All about listening: the lie public organisations tell themselves

By Harley Dennett

October 16, 2015

Last week the South Australian government announced the completion of a civic reform that divides many a community: how motorists and cyclists can share the road. The result of SA’s citizen jury process, the changed law coming into effect later this month is exceptional for being among the few examples where new public policy was crafted in an environment where government spoke less than the community.

That makes it very rare according to the latest research by Professor Jim Macnamara, the UTS professor of public communication who recently completed an international study of organisational listening involving 36 case studies in Australia, Britain and the United States.

“On average, 80% of organisational resources devoted to public communication are focussed on speaking instead of listening.”

Government organisations, like their private sector counterparts, like to claim they practice two-way communication and engagement. Macnamara’s research instead found on average, 80% of organisational resources devoted to public communication are focussed on speaking instead of listening. This was reflected in both policy and service delivery agencies, where communication and its various synonyms was overwhelmingly constrained to one-way dissemination of messages, even on social media.

Even the best cases Macnamara found were only 60% speaking, 40% listening. He says the rarity of actual listening could be said to be a “crisis of listening in contemporary societies”.

When organisations did listen, it was largely to serve their own interests. Of the four main ways organisation listening occurred in the case studies — customer relations, research, social media monitoring and public consultation — the actual listening was often compromised. Macnamara found:

  • Customer relations management is increasingly used to placate rather than adapt to meet their needs.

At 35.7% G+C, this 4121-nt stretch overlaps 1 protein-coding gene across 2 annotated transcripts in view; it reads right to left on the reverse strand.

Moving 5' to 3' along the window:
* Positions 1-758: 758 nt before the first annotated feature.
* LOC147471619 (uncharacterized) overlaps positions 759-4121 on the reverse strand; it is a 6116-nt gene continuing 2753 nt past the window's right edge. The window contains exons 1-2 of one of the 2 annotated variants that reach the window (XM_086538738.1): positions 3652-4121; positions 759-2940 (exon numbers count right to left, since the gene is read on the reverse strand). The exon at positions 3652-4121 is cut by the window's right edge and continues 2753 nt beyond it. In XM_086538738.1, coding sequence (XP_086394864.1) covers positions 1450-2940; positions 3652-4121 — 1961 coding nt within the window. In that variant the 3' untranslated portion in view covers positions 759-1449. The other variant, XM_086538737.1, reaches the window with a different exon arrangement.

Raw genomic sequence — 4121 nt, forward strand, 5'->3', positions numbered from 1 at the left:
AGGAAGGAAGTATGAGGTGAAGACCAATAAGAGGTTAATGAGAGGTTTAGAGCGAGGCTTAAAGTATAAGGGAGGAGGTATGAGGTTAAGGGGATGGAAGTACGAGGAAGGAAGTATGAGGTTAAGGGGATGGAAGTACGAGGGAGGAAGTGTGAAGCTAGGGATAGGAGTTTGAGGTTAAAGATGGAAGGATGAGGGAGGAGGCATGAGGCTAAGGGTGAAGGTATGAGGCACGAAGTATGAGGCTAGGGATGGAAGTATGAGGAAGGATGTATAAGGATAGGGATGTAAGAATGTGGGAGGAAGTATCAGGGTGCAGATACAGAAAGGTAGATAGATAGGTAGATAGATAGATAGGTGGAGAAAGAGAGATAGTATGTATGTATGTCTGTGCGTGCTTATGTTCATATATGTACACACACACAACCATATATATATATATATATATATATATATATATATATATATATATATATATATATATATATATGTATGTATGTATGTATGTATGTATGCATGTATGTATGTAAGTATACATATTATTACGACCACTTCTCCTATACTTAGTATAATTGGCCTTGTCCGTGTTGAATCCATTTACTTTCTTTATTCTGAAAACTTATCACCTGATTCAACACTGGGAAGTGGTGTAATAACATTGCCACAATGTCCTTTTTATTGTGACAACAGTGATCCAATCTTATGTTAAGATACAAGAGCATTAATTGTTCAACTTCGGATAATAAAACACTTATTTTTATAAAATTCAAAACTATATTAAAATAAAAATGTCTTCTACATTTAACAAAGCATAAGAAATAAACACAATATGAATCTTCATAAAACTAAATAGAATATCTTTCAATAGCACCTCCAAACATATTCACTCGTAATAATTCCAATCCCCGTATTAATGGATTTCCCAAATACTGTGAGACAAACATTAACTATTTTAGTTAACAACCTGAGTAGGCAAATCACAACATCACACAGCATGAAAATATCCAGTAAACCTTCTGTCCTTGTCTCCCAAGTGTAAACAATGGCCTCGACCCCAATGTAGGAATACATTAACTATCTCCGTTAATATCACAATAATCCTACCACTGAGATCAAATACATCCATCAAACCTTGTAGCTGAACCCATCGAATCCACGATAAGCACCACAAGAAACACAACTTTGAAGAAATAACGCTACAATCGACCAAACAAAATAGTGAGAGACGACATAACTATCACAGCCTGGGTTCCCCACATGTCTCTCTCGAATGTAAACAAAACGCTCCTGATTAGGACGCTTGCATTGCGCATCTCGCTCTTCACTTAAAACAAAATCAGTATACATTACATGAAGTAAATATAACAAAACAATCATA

• Research is used to identify populist opinion to help governments manage daily headlines and win elections.
  • Social media analysis is primarily conducted to identify influencers and jump on opportunities for spreading the organisation’s message.
  • Public consultations still primarily listen to the “the usual suspects” resulting in no change to plans, policies or projects.

Why listen?

Low trust, hung parliaments and radicalisation of youth in otherwise stable peaceful democracies, suggest citizens are disillusioned with institutionalised politics and governments, Macnarama notes. Earlier studies found the issues most talked about by politicians and reported in media do not align with citizens’ major concerns. Macnamara says that agencies can take away the wrong message from this:

“A common assumption is ‘if they are informed they will think as we do’.”

“If stakeholders and publics do not support, or are in conflict with an organisation and its policies and actions, public communication practitioners see this most often as a result of those groups and individuals not being adequately informed. A common assumption is ‘if they are informed they will think as we do’.”

This, of course, leads to even less listening and more broadcasting.

Macnamara, at a presentation of his findings for the local launch of WPP’s government and public sector practice in Sydney this week, warned that listening without an appropriate response can be worse than not listening at all.

Kathryn Cooper
Kathryn Cooper

Kathryn Cooper, who heads up the new Australian and New Zealand branch of the government and public sector practice, says while “everyone is talking about listening”, nobody is really doing it perfectly and there is a lot still to be learned.

“We do a lot of campaign based listening, but it’s rare that we have a platform to listen on a particular topic or area,” says Cooper.

“That’s part of the challenge too, how do you think just beyond the current 12-week campaign we might be in market with, and establish a longer-term conversation. That poses a lot of challenge around resourcing. It’s not enough to just hear what’s being said, you’ve also got to play back what you’re doing with what you’ve heard.”

Models of organisational listening

Macnamara has been developing a framework for organisational listening during his international study, and has been invited back to UK’s Number 10 for a second phase of the study where he’ll get the opportunity to try out some of his ideas.

There are also many simple mechanism that agencies can use right now to encourage genuine engagement. Citizen juries, like those run in South Australia are one model, as well as pop up “listening post” consultation booths and community liaison officers.

A culture and policies for listening in an organisation were needed all the way to the top. These should be specific directives on who is to be listened to and how listening is to be conducted, not broad philosophical statements, Macnarama urged.

He also had a message that should resonate with public servants: “Not listening to someone is itself an overtly political act.”

About the author
Inline Feedbacks
View all comments
The Mandarin Premium

Insights & analysis that matter to you

Subscribe for only $5 a week


Get Premium Today